Military officials routinely describe Iran’s compulsory military service as an important time in a young man’s life, a sacred period in their lives when they serve their country out of duty and honor. The mandatory service is, officials are fond of telling the public, the best way of preparing the country’s young people for the possibility of war, readying them for the battlefield should the need arise. But ask anybody who has served — especially those from Iran’s minority groups — and it is immediately apparent that this account is far from the truth.
When I was serving in the military, I came to know a young Baha’i recruit named Sahba. He would occasionally confide in me. “In Iran, a Baha’i has no right to work, has no right to education, has no rights at all,” he said. “If he is murdered, his family is not entitled to his blood money. Why must he serve in the military like other people? Why should he guard the families of the officers in their residential complexes? Do they protect him?”
It used to be that families viewed military service as a way to turn irresponsible boys into responsible men. But, for most families, over the last 20 years, military conscription has become a synonym for coercion. The severity of this coercion depends on a range of factors including ethnicity, beliefs, religion, marital status, education and the social and financial situation of the conscripted soldier. One former conscript says his duties and those of his fellow soldiers included everything from “helping to write college dissertations to guarding the officers’ residential complexes to gardening and cleaning houses.” This unpaid labor and abuse of the system are bad enough, but when it comes to minority conscripts, the situation is even worse — especially for members of unrecognized religious minorities, who are officially referred to as citizens but are actually stripped of all legal rights.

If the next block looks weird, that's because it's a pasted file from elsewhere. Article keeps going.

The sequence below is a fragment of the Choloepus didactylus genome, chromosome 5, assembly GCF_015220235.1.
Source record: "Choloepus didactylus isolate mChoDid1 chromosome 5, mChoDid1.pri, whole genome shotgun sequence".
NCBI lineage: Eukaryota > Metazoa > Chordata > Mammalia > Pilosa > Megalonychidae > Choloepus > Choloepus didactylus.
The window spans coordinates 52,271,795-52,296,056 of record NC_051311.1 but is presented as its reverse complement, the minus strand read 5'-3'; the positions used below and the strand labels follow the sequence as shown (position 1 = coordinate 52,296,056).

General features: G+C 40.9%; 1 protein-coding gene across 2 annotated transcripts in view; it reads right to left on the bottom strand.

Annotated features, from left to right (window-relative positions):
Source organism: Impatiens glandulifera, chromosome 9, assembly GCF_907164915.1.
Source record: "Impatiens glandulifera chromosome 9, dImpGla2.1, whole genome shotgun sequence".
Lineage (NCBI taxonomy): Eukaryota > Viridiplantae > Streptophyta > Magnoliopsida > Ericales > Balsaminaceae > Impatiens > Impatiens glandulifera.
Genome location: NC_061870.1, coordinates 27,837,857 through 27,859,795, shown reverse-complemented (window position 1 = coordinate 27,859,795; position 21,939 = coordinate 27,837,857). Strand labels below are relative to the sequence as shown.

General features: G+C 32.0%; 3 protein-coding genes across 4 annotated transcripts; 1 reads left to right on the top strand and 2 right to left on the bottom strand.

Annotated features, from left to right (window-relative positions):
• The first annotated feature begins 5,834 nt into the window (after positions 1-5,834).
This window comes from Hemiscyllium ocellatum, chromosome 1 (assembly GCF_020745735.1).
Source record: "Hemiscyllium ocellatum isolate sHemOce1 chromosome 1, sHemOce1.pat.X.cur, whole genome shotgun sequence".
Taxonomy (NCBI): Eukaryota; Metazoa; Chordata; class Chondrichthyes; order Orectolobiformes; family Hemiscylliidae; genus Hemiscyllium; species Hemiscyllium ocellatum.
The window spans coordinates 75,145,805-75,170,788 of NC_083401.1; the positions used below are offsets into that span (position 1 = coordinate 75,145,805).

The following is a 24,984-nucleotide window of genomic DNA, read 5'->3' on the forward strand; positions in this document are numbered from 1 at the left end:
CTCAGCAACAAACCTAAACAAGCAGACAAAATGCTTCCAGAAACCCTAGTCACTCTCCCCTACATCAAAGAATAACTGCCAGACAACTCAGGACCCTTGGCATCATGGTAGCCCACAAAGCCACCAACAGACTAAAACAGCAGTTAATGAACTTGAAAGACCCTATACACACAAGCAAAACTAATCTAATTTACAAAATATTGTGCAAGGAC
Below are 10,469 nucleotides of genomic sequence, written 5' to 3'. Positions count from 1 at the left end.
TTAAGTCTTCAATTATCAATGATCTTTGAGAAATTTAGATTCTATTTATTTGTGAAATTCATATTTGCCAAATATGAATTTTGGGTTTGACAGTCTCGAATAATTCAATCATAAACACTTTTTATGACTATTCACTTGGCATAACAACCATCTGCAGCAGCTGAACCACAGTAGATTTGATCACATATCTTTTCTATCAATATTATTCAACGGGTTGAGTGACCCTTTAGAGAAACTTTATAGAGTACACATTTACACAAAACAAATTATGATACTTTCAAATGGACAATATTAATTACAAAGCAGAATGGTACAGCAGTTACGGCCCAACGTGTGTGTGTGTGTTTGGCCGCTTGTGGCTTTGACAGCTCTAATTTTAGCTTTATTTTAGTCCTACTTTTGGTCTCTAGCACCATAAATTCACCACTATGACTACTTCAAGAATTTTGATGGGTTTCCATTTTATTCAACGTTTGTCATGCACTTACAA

It is difficult to comprehend or believe the extent to which Sahba and others have been pressured, and the discrimination they have faced from their commanders. Unit officers refused to even give Sabha food on a daily basis; the other soldiers and I often shared our meals with him.
But the neglect and abuse did not stop there. After Sabha had served for a short period, barrack commanders prepared to send him to the town of Kahnuj in the southwestern province of Kerman to improve the town’s smuggling problem. Sabha knew that he would be treated even worse if he were sent to Kerman; most soldiers do not want to be placed there. The officers gave him his reassignment papers and sent him to the garrison commander’s office for the final signature. When Sabha arrived, the commander was busy talking on the telephone. When he finished, he asked Sabha where he was being transferred. Sahba — who had nothing to lose — took advantage of the distraction and said, “I am part of the process of reorganization and will return to my birthplace, Tehran.” The commander wrote down “Tehran” and signed the form.
In Tehran, Sahba had somewhat better luck. The moment he arrived, his good-natured superior selected him as his deputy, meaning he had slightly less to worry about. But when his superior was away, the harassment continued as before, so much so that once he resorted to burning himself with boiling water in order to request a leave of absence. In our last communication, he called what had happened with his reassignment form a “miracle” and said, “the worst things that happen in Tehran’s garrison are better than exile in Kahnuj.”